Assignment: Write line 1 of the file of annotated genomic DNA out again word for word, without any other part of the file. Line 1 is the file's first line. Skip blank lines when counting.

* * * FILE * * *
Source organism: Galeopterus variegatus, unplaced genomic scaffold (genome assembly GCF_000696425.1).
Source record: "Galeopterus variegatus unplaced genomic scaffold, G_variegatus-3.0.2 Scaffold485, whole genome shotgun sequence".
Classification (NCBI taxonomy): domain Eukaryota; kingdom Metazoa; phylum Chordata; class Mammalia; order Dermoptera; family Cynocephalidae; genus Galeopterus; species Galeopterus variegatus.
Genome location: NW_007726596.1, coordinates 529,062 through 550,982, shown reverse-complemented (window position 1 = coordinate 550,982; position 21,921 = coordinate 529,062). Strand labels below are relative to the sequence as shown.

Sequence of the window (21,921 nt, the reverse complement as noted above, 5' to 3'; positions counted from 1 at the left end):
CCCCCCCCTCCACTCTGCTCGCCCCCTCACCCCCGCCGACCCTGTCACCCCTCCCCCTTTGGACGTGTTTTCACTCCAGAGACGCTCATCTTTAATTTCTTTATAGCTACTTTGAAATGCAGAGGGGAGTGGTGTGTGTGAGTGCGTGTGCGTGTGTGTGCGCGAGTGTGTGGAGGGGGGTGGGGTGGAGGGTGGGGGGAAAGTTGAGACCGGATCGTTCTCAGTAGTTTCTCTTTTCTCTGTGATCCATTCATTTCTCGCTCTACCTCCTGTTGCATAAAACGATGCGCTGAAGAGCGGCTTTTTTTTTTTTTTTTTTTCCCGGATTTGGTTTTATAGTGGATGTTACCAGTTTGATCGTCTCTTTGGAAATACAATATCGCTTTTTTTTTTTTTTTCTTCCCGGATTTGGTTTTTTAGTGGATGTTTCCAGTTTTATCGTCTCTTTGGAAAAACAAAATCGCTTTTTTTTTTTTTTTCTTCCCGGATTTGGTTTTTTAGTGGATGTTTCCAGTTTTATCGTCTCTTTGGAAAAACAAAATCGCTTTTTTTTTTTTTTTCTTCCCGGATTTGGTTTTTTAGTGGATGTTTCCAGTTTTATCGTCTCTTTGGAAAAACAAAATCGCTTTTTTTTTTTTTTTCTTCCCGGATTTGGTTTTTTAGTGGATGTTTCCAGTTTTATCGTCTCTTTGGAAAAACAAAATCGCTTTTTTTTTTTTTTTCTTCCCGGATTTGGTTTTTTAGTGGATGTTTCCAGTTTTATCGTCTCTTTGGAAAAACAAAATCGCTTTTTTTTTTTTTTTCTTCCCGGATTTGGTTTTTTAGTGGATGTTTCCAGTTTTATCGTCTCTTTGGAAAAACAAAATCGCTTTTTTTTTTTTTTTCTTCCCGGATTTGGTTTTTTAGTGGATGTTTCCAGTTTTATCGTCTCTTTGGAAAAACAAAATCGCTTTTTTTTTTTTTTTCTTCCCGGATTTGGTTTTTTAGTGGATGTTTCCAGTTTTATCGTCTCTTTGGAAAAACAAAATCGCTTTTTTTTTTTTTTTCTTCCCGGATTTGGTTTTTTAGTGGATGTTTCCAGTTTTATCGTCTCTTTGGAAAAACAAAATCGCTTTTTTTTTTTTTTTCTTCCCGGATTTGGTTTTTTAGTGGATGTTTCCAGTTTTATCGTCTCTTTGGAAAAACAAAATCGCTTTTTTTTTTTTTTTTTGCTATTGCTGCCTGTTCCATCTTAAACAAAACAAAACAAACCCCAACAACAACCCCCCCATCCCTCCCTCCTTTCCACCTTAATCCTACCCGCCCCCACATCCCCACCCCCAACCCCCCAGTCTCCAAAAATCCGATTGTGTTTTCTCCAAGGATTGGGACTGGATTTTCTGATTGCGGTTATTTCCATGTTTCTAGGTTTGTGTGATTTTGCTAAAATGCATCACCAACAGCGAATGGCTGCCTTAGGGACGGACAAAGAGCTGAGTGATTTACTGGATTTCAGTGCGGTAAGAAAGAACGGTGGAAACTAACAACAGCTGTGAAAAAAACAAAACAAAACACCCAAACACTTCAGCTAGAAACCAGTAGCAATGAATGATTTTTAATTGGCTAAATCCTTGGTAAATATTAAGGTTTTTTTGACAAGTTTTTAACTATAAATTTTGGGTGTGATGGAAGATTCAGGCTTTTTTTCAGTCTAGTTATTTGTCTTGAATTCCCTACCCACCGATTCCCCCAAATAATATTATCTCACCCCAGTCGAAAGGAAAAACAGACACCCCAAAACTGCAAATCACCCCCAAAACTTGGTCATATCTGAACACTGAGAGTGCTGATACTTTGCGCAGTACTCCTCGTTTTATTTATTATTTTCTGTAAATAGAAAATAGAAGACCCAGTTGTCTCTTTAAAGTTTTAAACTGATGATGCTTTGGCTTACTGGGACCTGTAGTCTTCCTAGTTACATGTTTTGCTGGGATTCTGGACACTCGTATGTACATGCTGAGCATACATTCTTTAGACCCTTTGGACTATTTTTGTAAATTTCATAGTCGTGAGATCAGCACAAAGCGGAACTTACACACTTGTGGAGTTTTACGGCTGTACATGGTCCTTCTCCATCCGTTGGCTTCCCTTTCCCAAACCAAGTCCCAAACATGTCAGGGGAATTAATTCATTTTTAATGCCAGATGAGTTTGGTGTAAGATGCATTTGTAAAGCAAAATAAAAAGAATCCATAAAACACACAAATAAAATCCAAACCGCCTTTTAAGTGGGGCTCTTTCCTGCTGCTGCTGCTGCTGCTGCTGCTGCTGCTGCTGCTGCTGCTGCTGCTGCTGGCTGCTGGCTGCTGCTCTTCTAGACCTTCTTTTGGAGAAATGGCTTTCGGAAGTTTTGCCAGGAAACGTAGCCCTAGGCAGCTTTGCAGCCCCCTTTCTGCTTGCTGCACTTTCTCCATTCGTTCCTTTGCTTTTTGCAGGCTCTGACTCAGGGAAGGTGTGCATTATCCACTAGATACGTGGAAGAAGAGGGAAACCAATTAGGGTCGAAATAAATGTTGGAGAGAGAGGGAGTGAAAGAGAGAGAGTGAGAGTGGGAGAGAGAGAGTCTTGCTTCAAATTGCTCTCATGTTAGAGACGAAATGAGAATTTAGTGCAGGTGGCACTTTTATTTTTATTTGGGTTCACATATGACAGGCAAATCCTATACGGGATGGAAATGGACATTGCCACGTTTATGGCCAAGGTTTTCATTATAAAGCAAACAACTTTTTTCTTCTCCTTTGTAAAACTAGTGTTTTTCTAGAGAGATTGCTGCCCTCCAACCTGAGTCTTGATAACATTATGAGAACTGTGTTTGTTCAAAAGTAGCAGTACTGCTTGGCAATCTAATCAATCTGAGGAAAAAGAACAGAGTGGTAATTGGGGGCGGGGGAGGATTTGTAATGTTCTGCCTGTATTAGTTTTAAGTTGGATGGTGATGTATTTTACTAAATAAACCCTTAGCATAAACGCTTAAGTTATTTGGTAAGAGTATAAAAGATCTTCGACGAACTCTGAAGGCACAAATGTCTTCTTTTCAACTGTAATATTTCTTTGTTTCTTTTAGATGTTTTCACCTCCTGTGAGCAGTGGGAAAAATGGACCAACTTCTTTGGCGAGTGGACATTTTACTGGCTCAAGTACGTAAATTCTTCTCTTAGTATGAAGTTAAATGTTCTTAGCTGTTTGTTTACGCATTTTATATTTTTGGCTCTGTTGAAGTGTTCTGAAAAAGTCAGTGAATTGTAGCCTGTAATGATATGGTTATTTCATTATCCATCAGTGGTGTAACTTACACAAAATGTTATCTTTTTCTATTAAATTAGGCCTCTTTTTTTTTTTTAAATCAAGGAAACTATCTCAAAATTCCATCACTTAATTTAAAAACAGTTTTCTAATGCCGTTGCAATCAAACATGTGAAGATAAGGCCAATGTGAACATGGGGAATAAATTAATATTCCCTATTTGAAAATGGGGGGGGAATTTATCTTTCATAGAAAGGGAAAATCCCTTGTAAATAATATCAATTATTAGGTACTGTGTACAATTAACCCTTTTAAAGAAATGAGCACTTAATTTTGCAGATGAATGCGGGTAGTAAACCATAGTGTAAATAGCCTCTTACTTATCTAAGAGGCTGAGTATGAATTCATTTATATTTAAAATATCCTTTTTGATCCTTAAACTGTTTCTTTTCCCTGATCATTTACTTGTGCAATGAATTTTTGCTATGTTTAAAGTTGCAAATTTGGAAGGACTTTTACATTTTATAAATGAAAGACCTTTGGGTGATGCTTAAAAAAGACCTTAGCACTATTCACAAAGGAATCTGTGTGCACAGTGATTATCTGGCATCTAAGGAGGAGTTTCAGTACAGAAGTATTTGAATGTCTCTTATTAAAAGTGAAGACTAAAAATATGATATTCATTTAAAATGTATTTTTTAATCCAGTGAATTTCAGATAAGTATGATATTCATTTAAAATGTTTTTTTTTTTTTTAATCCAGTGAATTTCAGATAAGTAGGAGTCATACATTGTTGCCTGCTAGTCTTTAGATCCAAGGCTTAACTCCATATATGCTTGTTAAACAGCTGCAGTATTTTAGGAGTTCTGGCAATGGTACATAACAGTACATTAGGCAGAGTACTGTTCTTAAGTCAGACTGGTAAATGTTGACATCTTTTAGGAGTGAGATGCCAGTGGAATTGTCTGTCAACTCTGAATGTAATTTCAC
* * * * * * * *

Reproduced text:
Source organism: Galeopterus variegatus, unplaced genomic scaffold (genome assembly GCF_000696425.1).